Leveraging due diligence legislation to promote responsible purchasing


The 10th OECD Forum on Due Diligence in the Garment and Footwear Sector took place in Paris last week. Part of the Forum’s 3-day agenda was a closed-door roundtable session, organised by the Sustainable Terms of Trade Initiative (STTI) and the OECD. The session convened key stakeholders, including policy makers, industry leaders from brands, retailers, manufacturers, trade union representations and civil society to discuss the critical issue of Responsible Purchasing Practices in the sector. It was an important step for STTI to host a balanced discussion with all stakeholders.

The event highlights the growing recognition of responsible purchasing practices as a cornerstone for sustainable outcomes in the industry. The session explored the intersection of legislation and responsible business conduct and, in an open and balanced discussion, all stakeholders laid bare the intricacies of upholding responsible purchasing practices as part of their due diligence efforts. It is clear that there is a sizeable gap to bridge between industry best practice and industry norms. The STTI-OECD session also highlighted practical tools to support better purchasing practices, including due diligence aligned contracts.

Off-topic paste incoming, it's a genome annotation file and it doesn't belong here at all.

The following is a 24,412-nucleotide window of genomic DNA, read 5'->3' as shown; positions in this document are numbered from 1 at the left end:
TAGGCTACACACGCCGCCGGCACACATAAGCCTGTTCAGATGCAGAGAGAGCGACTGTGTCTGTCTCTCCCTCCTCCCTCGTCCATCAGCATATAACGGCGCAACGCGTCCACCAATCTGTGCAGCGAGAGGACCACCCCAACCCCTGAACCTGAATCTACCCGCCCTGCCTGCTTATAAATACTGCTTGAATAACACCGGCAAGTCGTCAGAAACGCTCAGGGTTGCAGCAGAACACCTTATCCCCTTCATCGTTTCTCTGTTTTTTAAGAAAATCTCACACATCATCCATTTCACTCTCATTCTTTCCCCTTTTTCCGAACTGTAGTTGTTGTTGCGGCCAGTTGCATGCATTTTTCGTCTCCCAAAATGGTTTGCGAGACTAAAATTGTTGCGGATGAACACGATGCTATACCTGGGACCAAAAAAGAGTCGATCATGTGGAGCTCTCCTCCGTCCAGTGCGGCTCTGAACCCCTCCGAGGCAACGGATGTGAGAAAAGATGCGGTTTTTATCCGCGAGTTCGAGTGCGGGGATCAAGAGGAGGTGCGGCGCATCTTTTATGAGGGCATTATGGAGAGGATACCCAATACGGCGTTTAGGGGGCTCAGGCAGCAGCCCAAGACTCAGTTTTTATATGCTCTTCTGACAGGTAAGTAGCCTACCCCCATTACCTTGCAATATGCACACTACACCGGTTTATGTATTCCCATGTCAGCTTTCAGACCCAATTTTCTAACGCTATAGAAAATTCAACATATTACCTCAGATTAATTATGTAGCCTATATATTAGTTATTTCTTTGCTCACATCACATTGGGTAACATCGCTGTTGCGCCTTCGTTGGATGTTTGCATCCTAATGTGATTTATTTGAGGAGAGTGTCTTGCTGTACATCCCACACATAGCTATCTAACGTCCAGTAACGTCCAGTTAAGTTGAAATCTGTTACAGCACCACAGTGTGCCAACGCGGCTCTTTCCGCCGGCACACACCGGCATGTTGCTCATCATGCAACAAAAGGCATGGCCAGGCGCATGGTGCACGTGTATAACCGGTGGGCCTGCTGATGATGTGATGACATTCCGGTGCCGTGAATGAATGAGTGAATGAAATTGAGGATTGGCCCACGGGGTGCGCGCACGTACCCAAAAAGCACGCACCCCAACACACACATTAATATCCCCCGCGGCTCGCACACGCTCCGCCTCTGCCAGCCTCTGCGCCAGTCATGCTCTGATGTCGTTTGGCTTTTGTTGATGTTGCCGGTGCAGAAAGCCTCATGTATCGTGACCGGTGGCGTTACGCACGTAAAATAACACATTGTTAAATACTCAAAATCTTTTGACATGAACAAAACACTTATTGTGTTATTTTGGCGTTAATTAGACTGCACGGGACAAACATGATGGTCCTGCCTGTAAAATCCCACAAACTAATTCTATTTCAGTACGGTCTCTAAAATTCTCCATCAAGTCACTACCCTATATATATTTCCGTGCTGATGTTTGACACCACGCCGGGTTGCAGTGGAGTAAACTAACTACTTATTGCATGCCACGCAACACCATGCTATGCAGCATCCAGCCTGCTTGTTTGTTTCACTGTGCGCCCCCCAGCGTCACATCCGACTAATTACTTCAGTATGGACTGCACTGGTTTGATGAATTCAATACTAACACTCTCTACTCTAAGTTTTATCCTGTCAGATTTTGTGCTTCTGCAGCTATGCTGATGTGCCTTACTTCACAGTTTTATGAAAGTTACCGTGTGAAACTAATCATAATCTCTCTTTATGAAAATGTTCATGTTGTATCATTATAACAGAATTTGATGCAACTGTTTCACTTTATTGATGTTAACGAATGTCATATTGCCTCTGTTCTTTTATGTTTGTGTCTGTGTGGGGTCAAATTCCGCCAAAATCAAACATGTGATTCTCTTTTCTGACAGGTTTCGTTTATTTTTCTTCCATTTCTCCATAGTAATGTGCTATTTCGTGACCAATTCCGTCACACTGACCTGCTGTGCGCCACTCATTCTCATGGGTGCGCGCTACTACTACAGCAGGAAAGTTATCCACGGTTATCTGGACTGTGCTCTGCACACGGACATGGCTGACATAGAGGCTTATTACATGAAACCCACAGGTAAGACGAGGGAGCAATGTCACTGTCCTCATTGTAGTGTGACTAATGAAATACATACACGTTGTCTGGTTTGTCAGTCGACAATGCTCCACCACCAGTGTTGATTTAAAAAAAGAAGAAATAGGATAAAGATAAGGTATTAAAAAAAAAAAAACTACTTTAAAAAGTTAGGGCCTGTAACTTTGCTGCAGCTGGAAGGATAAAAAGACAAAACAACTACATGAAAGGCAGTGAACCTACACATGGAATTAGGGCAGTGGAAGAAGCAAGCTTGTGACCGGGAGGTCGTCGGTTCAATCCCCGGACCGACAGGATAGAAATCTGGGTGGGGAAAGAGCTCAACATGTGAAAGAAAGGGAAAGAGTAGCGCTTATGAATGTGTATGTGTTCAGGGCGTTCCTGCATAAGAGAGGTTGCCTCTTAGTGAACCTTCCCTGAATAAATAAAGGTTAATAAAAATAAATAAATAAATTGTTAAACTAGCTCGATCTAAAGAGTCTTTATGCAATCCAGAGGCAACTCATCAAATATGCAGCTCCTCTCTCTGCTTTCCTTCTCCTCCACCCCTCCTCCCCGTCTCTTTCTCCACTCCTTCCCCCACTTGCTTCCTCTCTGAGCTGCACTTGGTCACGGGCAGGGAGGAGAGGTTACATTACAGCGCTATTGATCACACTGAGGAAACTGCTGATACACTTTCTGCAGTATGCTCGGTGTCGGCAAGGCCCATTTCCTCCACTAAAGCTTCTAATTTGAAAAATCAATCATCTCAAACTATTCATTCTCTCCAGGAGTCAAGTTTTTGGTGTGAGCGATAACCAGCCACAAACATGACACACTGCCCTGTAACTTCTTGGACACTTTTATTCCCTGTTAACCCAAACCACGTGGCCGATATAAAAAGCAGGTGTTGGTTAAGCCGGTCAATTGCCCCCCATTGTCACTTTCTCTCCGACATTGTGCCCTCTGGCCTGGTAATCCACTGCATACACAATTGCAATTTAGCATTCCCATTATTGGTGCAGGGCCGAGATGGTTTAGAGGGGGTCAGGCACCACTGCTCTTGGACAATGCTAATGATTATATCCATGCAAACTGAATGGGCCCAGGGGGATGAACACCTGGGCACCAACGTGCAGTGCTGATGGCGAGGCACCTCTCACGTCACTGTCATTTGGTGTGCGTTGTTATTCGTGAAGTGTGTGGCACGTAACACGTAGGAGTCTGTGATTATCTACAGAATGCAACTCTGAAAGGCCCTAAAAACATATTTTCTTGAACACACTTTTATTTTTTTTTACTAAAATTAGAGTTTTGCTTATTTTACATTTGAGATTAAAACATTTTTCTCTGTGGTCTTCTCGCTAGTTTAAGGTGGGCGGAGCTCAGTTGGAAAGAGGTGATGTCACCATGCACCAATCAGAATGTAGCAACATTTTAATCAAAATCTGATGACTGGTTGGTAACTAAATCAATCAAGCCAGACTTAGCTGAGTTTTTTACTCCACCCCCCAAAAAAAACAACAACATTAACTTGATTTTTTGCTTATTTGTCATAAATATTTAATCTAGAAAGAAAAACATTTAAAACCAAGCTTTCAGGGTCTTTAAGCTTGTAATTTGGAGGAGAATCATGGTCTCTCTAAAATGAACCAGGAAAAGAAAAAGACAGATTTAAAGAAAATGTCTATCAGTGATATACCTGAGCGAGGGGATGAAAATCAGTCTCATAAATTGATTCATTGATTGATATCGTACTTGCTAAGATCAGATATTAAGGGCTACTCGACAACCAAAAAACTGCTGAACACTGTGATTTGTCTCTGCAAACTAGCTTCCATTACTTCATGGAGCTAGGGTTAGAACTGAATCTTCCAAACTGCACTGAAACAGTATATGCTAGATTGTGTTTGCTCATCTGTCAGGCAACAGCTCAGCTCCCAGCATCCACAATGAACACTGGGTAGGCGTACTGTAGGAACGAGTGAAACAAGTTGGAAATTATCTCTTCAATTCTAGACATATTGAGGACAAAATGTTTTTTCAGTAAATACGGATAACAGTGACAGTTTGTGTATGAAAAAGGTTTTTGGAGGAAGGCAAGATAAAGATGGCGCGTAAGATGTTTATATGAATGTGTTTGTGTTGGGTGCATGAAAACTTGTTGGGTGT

In a disappointing turn of events on Wednesday, the EU Councils failed spectacularly to pass the long-awaited Corporate Sustainability Due Diligence Directive. There is now only a very small window of opportunity for the law to pass before the European elections. STTI is extremely disappointed in this development. None of the stakeholders present in Paris would dispute the importance of legislation as part of a smart mix of measures needed to raise the bar on purchasing practices. Provided it is implemented well, CS3D legislation is good for brands, good for apparel manufacturers and good for workers. Based on over a decade of work creating a global system of human rights due diligence, the proposed CS3D legislation offers a balanced approach to support a transition to a more sustainable industry.

EU politicians’ failure to pass the law sends the message to apparel manufacturers that there is not sufficient political interest in such a balanced approach. This adds a definite touch of hypocrisy to the barrage of demands placed on them, particularly by European environmental legislation. The STTI session at the OECD in Paris did however make clear that, fortunately, corporate sustainability due diligence is already deeply embedded in parts of the industry.

In addition to some existing national legislation, brands, retailers, manufacturers, multi-stakeholder initiatives and NGOs are actively applying due diligence principles and building better purchasing practices that enable more sustainable supply chains. Together with its supply chain partners, the Sustainable Terms of Trade Initiative will continue to drive the improvement of purchasing practices in the apparel and textile industry.


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